Rivers of the West
The rivers of Melbourne’s west are vital to communities in the suburbs and upstream, but their protection and regeneration has been constrained by weak and fragmented laws.
Off the back of a campaign that provided Melbourne’s Yarra River significant new laws for environmental protection, EJA lawyers have led the call for the same legal protections for the waterways of Melbourne’s west.
Local communities say a new approach is needed for the protection of the Maribyrnong and Werribee Rivers among many other vital waterways.
The dedicated work of several community groups lead by EJA, the Werribee River Association and Friends of Steele Creek culminated in an independent Ministerial Advisory Committee appointed to advise the Victorian Planning and Water Ministers on the protection and enhancement of those waterways.
The Committee provided an important opportunity for community input into urban design measures that helped care for the health of these waterways and the liveability of the West. It followed a similar process, headed by EJA, which led to ground-breaking legal protections for the Yarra River in 2017.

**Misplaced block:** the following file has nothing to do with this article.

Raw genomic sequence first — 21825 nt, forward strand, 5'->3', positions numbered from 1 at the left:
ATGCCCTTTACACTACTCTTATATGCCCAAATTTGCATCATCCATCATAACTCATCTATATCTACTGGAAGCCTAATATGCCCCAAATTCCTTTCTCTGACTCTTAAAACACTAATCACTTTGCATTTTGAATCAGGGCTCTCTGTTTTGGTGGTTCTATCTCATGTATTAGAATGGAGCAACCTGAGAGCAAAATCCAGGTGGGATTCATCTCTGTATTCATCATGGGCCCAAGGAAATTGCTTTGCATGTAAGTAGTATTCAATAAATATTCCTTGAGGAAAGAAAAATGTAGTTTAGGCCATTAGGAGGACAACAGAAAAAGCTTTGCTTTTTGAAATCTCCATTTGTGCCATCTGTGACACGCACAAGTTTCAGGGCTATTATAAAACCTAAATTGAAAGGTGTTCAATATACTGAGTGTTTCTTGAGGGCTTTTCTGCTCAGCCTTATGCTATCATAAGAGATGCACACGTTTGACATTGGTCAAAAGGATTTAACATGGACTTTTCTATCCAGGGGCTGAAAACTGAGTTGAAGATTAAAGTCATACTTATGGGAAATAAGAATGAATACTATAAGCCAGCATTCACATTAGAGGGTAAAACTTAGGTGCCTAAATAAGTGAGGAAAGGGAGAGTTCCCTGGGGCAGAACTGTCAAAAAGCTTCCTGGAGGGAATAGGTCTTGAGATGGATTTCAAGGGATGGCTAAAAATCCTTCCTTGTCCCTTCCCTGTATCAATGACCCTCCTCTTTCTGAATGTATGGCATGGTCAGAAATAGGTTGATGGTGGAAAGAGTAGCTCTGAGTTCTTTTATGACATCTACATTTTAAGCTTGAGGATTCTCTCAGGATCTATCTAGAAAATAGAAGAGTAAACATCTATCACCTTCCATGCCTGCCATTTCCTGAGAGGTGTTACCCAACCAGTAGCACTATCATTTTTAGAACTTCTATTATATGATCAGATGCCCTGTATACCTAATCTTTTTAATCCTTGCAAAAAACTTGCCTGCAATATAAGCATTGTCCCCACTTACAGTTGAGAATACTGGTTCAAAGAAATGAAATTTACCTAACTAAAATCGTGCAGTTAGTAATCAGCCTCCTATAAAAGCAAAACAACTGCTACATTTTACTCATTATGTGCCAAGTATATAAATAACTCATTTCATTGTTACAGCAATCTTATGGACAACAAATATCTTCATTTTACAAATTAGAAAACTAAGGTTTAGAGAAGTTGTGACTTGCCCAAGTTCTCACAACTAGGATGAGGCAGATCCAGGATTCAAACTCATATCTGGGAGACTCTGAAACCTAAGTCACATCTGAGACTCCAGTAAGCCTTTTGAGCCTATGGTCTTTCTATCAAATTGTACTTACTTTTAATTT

In December 2021, an “action plan” was released by the Victorian Government but failed to provide the broad law reform advocates had called for to protect and restore critical rivers and creeks across this fast-changing region.
The plan has fallen short in providing broad legislative reforms advocates called for, to allow stronger community advocacy and decision making, prioritise investment in the green infrastructure of the west, and set out a new model for urban design laws.
Small waterways including the Kororiot, Skeleton and Laverton creeks, which are vital parts of the urban ecosystems of the west, were entirely overlooked and deserve a targeted response.
The “action plan” does extend the concept of waterways as ‘living entities’ to these rivers and creeks and will implement some improved planning controls. Putting flesh on the bones of a restoration strategy for all of these creeks and rivers remains a work in progress.